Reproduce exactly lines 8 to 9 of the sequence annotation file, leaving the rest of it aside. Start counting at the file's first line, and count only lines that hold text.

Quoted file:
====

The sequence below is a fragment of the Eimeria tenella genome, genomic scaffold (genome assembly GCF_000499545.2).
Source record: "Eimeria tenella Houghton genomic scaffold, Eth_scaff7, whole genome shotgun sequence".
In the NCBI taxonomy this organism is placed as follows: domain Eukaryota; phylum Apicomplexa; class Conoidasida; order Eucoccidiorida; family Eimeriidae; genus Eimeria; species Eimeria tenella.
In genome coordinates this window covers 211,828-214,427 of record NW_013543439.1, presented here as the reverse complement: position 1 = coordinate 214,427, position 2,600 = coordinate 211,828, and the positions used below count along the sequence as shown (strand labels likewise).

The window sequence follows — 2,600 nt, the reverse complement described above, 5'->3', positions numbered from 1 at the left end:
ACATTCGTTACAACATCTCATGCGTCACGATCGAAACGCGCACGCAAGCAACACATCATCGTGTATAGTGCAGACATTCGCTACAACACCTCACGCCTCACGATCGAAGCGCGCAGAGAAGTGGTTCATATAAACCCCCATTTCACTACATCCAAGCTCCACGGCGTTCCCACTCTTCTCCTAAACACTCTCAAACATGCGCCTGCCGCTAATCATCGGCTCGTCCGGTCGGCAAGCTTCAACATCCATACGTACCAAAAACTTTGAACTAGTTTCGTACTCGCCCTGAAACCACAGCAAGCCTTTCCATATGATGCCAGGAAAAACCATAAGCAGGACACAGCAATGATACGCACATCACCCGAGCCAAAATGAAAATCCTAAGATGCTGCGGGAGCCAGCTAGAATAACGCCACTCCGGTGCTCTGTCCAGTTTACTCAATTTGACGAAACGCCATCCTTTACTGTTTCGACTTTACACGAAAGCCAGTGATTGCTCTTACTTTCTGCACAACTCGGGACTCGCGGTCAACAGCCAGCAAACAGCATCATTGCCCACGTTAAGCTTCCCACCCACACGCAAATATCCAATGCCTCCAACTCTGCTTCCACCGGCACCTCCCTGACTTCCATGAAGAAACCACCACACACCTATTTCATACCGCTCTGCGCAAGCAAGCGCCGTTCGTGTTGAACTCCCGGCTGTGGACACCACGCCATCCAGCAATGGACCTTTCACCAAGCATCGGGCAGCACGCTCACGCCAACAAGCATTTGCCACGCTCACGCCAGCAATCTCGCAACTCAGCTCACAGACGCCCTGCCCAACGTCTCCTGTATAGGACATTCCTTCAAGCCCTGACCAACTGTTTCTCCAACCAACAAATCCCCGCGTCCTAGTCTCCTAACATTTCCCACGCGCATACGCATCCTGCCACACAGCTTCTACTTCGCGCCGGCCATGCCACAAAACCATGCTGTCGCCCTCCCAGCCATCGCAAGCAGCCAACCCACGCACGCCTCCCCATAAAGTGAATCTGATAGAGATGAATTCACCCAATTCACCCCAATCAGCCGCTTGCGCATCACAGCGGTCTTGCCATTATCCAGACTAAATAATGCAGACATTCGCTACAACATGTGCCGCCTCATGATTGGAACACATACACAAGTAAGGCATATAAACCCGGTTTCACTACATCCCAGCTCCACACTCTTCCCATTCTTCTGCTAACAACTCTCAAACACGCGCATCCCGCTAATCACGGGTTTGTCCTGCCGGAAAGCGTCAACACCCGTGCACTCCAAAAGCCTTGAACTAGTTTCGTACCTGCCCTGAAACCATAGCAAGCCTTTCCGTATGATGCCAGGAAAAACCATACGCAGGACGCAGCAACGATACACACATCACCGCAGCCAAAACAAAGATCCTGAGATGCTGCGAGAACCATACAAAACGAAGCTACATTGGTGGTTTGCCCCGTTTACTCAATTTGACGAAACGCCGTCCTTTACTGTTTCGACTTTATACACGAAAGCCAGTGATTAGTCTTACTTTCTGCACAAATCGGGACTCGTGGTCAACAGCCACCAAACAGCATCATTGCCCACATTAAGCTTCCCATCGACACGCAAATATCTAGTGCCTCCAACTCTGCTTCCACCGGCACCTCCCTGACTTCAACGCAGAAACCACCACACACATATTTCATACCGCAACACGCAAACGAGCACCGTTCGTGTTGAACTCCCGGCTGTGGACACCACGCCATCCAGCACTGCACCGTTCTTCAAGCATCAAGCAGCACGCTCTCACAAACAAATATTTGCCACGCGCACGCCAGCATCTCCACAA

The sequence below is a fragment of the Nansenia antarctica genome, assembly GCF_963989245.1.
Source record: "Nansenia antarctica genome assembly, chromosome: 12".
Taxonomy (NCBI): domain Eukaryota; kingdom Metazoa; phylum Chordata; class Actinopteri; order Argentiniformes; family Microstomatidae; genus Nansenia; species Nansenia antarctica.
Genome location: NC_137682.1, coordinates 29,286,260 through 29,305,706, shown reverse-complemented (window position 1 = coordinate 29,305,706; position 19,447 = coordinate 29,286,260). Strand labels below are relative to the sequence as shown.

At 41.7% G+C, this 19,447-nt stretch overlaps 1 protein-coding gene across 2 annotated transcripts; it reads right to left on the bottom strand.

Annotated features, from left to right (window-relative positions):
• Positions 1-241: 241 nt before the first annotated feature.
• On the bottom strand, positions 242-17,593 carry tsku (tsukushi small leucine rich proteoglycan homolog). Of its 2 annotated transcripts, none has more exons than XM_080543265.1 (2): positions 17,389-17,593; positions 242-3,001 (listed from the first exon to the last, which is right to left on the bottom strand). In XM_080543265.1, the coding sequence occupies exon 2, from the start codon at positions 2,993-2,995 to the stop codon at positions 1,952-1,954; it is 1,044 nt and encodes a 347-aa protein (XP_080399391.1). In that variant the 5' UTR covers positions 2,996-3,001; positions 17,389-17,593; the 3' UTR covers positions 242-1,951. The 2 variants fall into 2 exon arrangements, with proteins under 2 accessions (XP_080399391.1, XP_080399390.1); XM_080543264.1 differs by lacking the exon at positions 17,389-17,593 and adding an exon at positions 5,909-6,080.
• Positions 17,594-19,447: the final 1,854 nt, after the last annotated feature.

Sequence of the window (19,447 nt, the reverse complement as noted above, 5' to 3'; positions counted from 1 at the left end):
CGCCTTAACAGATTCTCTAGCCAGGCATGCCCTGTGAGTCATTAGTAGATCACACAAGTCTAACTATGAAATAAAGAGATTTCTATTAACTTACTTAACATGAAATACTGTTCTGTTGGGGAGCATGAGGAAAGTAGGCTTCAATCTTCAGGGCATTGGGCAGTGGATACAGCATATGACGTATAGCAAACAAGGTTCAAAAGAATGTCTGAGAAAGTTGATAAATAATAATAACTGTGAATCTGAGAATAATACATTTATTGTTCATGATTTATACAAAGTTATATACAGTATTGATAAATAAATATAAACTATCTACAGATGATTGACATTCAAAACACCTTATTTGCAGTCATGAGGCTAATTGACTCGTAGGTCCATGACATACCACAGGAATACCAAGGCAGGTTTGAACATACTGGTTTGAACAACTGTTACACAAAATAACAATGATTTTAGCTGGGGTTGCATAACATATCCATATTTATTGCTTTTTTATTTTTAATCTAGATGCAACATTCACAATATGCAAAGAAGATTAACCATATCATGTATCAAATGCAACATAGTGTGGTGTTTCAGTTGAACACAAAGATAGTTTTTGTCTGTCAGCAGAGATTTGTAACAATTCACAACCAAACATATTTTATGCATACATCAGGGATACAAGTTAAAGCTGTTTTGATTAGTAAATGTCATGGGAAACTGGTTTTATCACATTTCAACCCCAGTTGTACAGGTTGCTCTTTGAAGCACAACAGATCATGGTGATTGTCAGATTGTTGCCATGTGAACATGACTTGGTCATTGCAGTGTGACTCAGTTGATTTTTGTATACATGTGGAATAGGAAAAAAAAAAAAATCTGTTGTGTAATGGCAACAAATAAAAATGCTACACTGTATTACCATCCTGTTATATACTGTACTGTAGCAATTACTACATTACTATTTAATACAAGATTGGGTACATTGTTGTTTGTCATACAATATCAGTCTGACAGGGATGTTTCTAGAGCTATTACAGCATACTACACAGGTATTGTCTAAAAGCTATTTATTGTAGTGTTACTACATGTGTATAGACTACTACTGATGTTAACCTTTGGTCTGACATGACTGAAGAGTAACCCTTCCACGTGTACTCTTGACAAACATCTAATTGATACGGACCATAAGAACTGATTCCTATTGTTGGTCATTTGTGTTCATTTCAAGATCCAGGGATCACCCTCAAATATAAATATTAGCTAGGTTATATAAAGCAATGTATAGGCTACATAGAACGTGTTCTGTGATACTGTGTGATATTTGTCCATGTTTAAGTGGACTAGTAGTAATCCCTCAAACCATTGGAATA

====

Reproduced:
Source record: "Nansenia antarctica genome assembly, chromosome: 12".
Taxonomy (NCBI): domain Eukaryota; kingdom Metazoa; phylum Chordata; class Actinopteri; order Argentiniformes; family Microstomatidae; genus Nansenia; species Nansenia antarctica.